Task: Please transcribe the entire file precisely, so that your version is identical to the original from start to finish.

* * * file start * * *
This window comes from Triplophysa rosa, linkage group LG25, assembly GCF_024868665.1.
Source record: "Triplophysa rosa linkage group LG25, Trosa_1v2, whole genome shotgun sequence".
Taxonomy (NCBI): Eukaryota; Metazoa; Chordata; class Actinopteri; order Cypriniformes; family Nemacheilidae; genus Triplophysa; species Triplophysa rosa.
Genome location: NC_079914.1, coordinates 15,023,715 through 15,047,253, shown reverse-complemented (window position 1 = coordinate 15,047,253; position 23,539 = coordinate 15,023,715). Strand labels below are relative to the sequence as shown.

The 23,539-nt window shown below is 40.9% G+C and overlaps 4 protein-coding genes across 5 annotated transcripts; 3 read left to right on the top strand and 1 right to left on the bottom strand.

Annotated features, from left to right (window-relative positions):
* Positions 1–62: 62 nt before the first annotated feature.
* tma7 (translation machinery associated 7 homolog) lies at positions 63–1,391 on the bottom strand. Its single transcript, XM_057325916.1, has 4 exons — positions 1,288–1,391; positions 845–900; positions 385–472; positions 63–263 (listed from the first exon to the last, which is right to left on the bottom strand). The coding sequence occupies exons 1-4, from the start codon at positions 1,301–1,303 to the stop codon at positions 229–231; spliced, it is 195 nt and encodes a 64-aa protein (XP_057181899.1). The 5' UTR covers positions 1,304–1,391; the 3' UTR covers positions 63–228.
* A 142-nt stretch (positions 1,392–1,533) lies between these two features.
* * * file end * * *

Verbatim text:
This window comes from Triplophysa rosa, linkage group LG25, assembly GCF_024868665.1.
Source record: "Triplophysa rosa linkage group LG25, Trosa_1v2, whole genome shotgun sequence".
Taxonomy (NCBI): Eukaryota; Metazoa; Chordata; class Actinopteri; order Cypriniformes; family Nemacheilidae; genus Triplophysa; species Triplophysa rosa.
Genome location: NC_079914.1, coordinates 15,023,715 through 15,047,253, shown reverse-complemented (window position 1 = coordinate 15,047,253; position 23,539 = coordinate 15,023,715). Strand labels below are relative to the sequence as shown.

The 23,539-nt window shown below is 40.9% G+C and overlaps 4 protein-coding genes across 5 annotated transcripts; 3 read left to right on the top strand and 1 right to left on the bottom strand.

Annotated features, from left to right (window-relative positions):
* Positions 1–62: 62 nt before the first annotated feature.
* tma7 (translation machinery associated 7 homolog) lies at positions 63–1,391 on the bottom strand. Its single transcript, XM_057325916.1, has 4 exons — positions 1,288–1,391; positions 845–900; positions 385–472; positions 63–263 (listed from the first exon to the last, which is right to left on the bottom strand). The coding sequence occupies exons 1-4, from the start codon at positions 1,301–1,303 to the stop codon at positions 229–231; spliced, it is 195 nt and encodes a 64-aa protein (XP_057181899.1). The 5' UTR covers positions 1,304–1,391; the 3' UTR covers positions 63–228.
* A 142-nt stretch (positions 1,392–1,533) lies between these two features.